Furthermore, this candidate made his money (unlike his father whose business actually built THINGS) through vampire capitalism: where financial entities realize immense revenue for themselves and their stockholders through the manipulation of ”financial instruments” that typically result in the closing down of factories, killing businesses, contributing to local economic misery and unemployment. 

And this on the heels no less of the greatest economic meltdown since the great depression that was due to the financial sector -- specifically, where exotic “financial instruments” were used to gamble with billions of dollars of people’s savings and pension funds, etc.

This dancing master, who over his political career has tiptoed from being against abortion before he ran for Governor of Massachusetts, to supporting a “woman’s right to choose” while campaigning for the Governorship… back to the other toe against it when he was running in the presidential primary,

… from being pro-gay rights when he was running for Senator in Massachusetts against Ted Kennedy

…to being against gay marriage when he was Governor of Massachusetts (or was he…?  No one really knows for sure…)

… from being in favor of creating state law mandating that Americans buy healthcare insurance under severe financial penalty when Governor of Massachusetts

… to being so adamantly opposed to the mandate in Obama-Care which -- wait for it … mandates that Americans buy healthcare insurance under severe financial penalties  -- that he promises to “repeal Obama-Care on Day One”…

...is about to be tapped out.

And the punchline to this joke is…

wait for it…

The Republican voters that chose him over his rivals in the primaries did so because …

wait for it…

he had the best chance of beating Obama!


And what about the vaunted conservative CHRISTIAN RIGHT that supposedly wields so much clout in the party? Well, they’ve apparently given their seal of approval to someone who believes that humans are the spirit forms of aliens called Thetans who were trapped in a volcano by their evil alien foes the Markabians --

--Oh, wait a minute, that’s Scientology. I get them confused. Ignore this last part.


You can’t make this stuff up!  Thanks Republicans! Great job, once again. 
George Bush in 2000. Sarah Palin in 2008. And now Dancing Master Mitt. 

Thursday, March 22, 2012

The New American Dream: Two-and-a-half houses; hold the picket fences

House in suburbia. White picket fence. The “American Dream.”  In the face of the gravest economic crisis since the Great Depression, it’s now being questioned. Is it still a realistic goal for every hardworking American?

The question is moot.

Consider: the median home price in the US was $156,600 in February this year[1]. With a 5% down and interest rate of 4.25%, a corresponding monthly payment (including principal and interest, property taxes and various mandatory insurance) amounts to about $966[2]. Not bad.  Beats renting!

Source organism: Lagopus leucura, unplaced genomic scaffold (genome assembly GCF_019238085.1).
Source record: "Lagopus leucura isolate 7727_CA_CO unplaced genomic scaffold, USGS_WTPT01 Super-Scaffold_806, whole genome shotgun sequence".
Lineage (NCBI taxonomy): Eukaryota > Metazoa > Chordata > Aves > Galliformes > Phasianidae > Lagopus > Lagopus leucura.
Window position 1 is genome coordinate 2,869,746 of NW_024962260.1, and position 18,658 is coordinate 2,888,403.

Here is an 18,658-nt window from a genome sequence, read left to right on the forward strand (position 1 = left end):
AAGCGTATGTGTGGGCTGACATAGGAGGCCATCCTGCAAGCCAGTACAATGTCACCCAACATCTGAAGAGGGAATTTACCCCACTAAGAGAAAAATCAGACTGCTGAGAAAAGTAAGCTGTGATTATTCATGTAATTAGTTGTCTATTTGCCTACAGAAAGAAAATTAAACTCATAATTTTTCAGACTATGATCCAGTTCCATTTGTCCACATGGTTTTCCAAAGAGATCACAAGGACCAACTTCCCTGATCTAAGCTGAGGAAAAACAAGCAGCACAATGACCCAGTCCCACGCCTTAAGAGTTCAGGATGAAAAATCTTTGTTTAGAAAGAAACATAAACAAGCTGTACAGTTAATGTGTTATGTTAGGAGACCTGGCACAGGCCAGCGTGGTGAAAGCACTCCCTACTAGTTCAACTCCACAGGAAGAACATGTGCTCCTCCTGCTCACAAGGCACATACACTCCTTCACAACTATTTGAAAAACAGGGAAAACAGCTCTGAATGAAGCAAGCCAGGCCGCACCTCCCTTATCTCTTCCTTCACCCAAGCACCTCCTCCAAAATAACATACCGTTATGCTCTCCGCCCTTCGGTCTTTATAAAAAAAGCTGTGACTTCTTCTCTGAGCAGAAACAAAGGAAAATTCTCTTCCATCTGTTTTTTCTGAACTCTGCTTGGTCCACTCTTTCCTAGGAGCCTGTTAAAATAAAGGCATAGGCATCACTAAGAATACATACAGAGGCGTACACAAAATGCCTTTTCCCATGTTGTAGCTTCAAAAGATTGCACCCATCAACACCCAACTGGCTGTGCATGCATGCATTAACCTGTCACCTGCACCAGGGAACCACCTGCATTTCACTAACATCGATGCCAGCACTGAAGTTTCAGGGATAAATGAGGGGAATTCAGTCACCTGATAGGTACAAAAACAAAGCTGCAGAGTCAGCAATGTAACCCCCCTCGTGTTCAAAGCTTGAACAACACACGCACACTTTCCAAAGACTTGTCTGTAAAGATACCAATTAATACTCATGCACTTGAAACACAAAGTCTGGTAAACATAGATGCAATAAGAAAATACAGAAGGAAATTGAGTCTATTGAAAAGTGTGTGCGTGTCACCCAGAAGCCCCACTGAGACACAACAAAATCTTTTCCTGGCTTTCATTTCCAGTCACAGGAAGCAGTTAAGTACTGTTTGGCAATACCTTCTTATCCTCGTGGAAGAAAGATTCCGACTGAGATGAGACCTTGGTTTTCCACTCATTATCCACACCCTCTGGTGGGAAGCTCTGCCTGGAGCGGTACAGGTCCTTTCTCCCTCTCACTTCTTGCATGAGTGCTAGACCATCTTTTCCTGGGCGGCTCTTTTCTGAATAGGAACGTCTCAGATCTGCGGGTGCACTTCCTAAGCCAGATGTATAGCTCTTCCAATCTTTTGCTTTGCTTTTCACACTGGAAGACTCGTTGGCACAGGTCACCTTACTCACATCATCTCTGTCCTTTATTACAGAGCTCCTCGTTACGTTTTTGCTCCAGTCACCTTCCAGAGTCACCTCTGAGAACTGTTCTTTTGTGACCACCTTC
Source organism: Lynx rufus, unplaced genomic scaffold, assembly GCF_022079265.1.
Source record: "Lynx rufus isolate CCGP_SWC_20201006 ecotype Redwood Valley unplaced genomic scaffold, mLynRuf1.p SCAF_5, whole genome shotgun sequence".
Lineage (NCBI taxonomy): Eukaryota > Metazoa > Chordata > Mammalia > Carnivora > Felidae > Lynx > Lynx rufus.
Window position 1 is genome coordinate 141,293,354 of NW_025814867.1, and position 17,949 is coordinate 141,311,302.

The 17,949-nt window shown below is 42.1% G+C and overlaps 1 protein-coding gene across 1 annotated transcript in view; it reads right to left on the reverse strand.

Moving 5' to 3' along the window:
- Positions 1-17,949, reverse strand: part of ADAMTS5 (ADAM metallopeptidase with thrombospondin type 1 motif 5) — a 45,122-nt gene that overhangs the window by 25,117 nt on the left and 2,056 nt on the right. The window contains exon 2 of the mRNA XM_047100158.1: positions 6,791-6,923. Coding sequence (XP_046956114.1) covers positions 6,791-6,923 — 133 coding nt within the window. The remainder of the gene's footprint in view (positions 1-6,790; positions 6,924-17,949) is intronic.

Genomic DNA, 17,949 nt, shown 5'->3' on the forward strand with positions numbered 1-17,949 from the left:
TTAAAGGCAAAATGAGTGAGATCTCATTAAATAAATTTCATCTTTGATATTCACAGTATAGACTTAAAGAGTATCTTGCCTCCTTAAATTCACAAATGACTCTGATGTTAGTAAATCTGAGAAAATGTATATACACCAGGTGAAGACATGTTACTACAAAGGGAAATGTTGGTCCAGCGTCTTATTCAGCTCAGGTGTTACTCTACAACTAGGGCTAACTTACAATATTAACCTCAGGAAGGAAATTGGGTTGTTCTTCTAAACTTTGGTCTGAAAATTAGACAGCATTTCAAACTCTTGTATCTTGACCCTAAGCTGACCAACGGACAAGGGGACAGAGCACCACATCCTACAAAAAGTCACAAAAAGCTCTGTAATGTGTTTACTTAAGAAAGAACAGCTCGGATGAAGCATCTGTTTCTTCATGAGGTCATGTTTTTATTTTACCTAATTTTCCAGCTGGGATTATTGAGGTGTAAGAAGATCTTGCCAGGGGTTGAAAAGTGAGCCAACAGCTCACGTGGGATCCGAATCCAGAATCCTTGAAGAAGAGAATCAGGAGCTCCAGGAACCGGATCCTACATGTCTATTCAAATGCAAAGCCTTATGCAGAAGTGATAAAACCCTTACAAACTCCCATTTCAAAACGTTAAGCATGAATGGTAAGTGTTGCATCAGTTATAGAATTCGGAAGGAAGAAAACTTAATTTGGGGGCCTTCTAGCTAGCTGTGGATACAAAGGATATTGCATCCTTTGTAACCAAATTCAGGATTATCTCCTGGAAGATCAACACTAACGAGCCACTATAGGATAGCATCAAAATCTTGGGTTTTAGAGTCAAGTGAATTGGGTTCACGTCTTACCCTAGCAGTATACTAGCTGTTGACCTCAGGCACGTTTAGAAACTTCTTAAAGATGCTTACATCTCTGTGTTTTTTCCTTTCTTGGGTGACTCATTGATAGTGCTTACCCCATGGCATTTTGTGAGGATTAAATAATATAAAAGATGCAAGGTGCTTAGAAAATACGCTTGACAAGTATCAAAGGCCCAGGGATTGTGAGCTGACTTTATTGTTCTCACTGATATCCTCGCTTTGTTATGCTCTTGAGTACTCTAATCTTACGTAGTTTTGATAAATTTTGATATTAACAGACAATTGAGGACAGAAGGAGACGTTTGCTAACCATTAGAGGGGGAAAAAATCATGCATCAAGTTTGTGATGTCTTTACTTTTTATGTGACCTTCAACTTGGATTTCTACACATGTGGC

Now, the average monthly cost of health insurance for a family of four is ... wait for it ... $1,420[3].

The cost of health care is now roughly one-and-a-half the cost of home ownership!

So, the notion of saving for a down payment to achieve the American Dream of home ownership—while helped by the crash of the housing market—is nonetheless rendered impossible because of the stratospheric cost of health care.  The American Dream now requires the ability for a hardworking American to earn enough to buy the equivalent of two-and-a-half houses.

So, quite frankly, yes, the American Dream is clearly out of reach of the hardworking middle class American. This is nothing less than a national disgrace.

The incontrovertible fact is that the U.S. has the worst health care system in the industrialized world.  Nearly 200,000 Americans die each year from readily curable medical maladies simply because they have no health insurance.

And all the while, Republicans and Tea Partiers rally to the cry of “Repeal Obama-Care!”
Let’s not pull any punches here. The Affordable Health Care Act is indeed, in all likelihood, a cure worse than the disease. But this is largely the fault of Republican obstructionism.

A Republican talking point holds that Obama-Care was “rushed through Congress” without adequate time for examination and consultation. Nonsense. It took a year, and the Republican Party had one simple strategy: obstruct. Oppose everything in any and every possible way, at every step. Force as many compromises as possible so that the final result would be so laden with exceptions and various crap that it would be too onerous and unwieldy to pass.

A nice strategy. It almost worked. All but the last part: it passed. And so we have Obama-Care.  And no single-payer alternative of last resort (thanks to Joe Lieberman).

Full disclosure: I am not, by any stretch of the imagination, a nanny-state loving, entitlement-demanding liberal. I believe that in order to get the economy going we must not merely hold down spending and simplify the tax code, but also begin reversing state control over business, as well as personal, enterprises; that is, greatly reduce government regulation, both at the federal and local levels. We need anti-legislators in Congress and our Statehouses, politicians who will campaign on erasing laws and regulations, not drafting new ones to “improve” things. We must generate new wealth if revenues are to catch up with our ungodly deficits.